Thursday, February 14, 2013

The Proverbial Question

When people meet me and get to know me better, they learn of the different mes. I wear alot of hats; I run in a couple of circles.

I'm in grad school right now. It's amazing how people (instructors, other grad students, administrators) see grad students as being very, and in turn, how singular grad students present themselves as singular- notice I didn't say they they are; rather, there's a fiction many grad students create, possibly to make themselves appear professional, possibly out of fear. I once tried to keep up this fiction, but it's difficult; in fact, it's damned impossible and frankly not important. The mes start surfacing. Someone in class learns I'm a mother. Then, funny, a week later three other mothers come up to me and say, I have a son too! Odd. Why would I be hiding that I'm a mother?

(My favorite people in the world! Why would I hide these guys!!)

In another week, someone learns I have a full-time (and a part time) teaching gig (most of the grad students are funded with TA ships that give them a stipend for teaching 1-2 classes a semester). Then's they start with the "wow," how do you do it?

But, as many of you know, we haven't even gotten to the crazy part. I'm an ultra runner. I train approximately 12 hours a week and run races upwards to 100 miles. First when people learn of it, I get the script of questions that people run through when wrapping their head around the idea of ultra running. Then, people start to put it all together think I'm crazy because on top of full and part time work, full time Phd student, and raising a child (with my BF who happens to work 70+ hours a week, meaning I'm the parent on call most of the time) "in my spare time" I run lots and lots of miles over terrible terrain and often in shitty conditions (re: summer heat in Phoenix). 

Then there's the proverbial question "how do you do it all?" It's the hardest question to give a full and complete answer to. I don't have a professional nanny nor is my son's father (my boyfriend) around a ton. I have friends that can help and do (and they are AMAZING), but I try to be careful when I ask them because I hate to feel like I've overburdened friends. Family members are around, but increasingly "unavailable" on the weekends (my parents have wage-labor jobs and work on the weekends) when most people put in their long runs. Seriously too, asking someone to watch my kid while I run sounds selfish, and there's that whole mommy guilt thing that goes into even getting up the nerve to ask someone.

As far as my work, I have a great schedule. I make nothing in my job, and in turn, I get a good schedule and am blessed with the ability to take/pick-up my son from school most days. My work, however, happens beyond the classroom. I'm a college instructor, so I may only be "on campus" for 20 hours a week teaching, but as we all know, teaching doesn't stop in the classroom. Then there's that who full-time grad student thing.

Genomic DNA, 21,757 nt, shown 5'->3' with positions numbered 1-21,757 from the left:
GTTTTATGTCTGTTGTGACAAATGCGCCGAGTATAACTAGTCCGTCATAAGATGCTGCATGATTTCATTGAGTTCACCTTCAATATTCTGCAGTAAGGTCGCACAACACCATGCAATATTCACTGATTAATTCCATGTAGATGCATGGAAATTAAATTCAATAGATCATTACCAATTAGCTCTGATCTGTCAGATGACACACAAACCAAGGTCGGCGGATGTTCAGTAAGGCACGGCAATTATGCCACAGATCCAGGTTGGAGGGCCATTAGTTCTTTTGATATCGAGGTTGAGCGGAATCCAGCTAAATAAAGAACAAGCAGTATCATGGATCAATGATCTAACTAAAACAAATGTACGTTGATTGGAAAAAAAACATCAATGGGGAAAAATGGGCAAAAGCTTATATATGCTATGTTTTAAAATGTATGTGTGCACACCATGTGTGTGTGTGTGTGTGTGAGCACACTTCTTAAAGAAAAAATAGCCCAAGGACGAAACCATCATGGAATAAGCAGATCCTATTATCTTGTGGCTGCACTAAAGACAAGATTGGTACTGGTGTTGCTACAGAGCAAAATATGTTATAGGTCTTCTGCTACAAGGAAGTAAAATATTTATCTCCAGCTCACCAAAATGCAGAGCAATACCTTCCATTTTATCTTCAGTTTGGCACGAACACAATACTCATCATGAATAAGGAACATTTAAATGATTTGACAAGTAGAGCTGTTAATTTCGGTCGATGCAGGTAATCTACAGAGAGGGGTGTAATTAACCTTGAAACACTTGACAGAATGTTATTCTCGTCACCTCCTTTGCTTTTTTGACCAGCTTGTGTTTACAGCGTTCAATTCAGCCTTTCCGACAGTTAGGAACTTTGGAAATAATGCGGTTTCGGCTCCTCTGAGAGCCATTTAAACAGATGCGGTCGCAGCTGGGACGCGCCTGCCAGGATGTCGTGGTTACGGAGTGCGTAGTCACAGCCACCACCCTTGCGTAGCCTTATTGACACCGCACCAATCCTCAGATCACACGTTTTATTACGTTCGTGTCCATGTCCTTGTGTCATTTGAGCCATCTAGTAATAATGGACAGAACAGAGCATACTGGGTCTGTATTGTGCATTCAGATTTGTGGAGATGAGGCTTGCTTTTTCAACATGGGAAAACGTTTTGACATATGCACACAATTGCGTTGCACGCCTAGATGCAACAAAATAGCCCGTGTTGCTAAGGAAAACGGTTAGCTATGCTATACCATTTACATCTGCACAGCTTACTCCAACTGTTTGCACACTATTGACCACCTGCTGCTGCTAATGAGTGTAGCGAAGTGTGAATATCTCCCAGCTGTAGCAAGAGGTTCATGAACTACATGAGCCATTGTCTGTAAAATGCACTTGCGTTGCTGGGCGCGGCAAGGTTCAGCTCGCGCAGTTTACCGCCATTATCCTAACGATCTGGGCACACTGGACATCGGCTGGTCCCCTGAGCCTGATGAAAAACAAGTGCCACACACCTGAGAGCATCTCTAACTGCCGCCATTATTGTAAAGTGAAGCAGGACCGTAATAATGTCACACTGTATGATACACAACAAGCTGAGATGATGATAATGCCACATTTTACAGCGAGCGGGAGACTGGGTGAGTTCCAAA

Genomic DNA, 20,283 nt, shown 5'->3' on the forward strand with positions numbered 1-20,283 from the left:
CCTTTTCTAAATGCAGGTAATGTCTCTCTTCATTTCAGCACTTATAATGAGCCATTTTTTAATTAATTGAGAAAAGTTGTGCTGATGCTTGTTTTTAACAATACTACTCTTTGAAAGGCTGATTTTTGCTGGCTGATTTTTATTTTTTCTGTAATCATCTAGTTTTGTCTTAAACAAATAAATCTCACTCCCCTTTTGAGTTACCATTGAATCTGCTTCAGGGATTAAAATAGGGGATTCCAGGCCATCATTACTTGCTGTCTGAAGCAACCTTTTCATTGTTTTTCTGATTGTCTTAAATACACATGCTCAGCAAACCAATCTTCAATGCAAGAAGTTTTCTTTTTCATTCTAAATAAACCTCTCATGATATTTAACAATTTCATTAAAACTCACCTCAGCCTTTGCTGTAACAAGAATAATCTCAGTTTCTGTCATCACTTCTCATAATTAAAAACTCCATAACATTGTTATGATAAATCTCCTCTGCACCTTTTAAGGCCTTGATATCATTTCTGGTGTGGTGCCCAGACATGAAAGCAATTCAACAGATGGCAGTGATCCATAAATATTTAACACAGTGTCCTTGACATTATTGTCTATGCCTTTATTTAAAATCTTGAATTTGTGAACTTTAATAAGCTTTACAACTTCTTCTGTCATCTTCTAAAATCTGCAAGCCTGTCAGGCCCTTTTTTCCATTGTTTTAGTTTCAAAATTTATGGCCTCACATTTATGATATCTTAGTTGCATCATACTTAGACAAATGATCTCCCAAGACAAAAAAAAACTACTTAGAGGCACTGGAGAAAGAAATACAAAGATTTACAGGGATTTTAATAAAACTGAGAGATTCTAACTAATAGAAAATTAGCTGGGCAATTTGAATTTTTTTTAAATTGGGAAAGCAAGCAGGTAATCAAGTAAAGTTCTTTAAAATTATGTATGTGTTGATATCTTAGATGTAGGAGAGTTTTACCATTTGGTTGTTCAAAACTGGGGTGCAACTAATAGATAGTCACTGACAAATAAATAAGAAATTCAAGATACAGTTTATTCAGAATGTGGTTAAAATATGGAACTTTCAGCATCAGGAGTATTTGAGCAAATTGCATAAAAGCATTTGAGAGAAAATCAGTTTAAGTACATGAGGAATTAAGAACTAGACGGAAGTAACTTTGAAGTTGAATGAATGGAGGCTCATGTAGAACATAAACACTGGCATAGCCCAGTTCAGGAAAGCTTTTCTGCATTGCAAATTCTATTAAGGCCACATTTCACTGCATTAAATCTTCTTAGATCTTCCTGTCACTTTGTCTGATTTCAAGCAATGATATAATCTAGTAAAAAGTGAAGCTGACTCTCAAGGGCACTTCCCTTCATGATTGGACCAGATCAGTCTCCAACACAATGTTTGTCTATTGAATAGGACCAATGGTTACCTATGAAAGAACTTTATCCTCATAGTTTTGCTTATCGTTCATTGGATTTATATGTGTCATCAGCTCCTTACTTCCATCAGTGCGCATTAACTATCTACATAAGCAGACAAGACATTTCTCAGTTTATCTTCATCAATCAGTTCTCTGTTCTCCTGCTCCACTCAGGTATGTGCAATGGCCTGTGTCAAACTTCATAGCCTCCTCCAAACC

Okay, I'm already tired of reading this, and frankly it sounds like I'm whining. That's not my intention here. This is the best response I have, though when people ask me that question because my other response, when truly thinking from a logical-logistical side, is "I don't know."

(grey hairs just thinking about this)
This week I zeroed out three days, and I'm in full on training mode. After beating myself up with WTFs? and OMGs? and doubting myself, I had to sit back and say shit happens. Shit happens in life, shit happens in school, shit happens in work, and hey, guess what if you don't think shit happens in 100 miles, then you are lying!!

Some of the best, most resilient ultrarunners are people who are able to roll with the punches. I've yet to have a perfect race or a perfect training week, nor do I think I ever will. Obstacles come up in all races, and it shouldn't be a reason to stop or quit or even stop trying.

I guess this is where sifting through my busy life helps. Living in the moment and deciding what to to about the task at hand is a good skill to cultivate. I'm faced with decisions and obstacles everyday, and this, for me, is all a part of the ultra training. 

So instead of getting all stressed out and reciting all my life commitments when someone ask me "how do you do it all?" maybe I should just say because "I have to, and because I want to."

(and come on, regardless of what's going on, the end of a run is deeply satisfying)

 (And at the end of every rainbow (running adventure), there's always coffee!! screw pots of golf)

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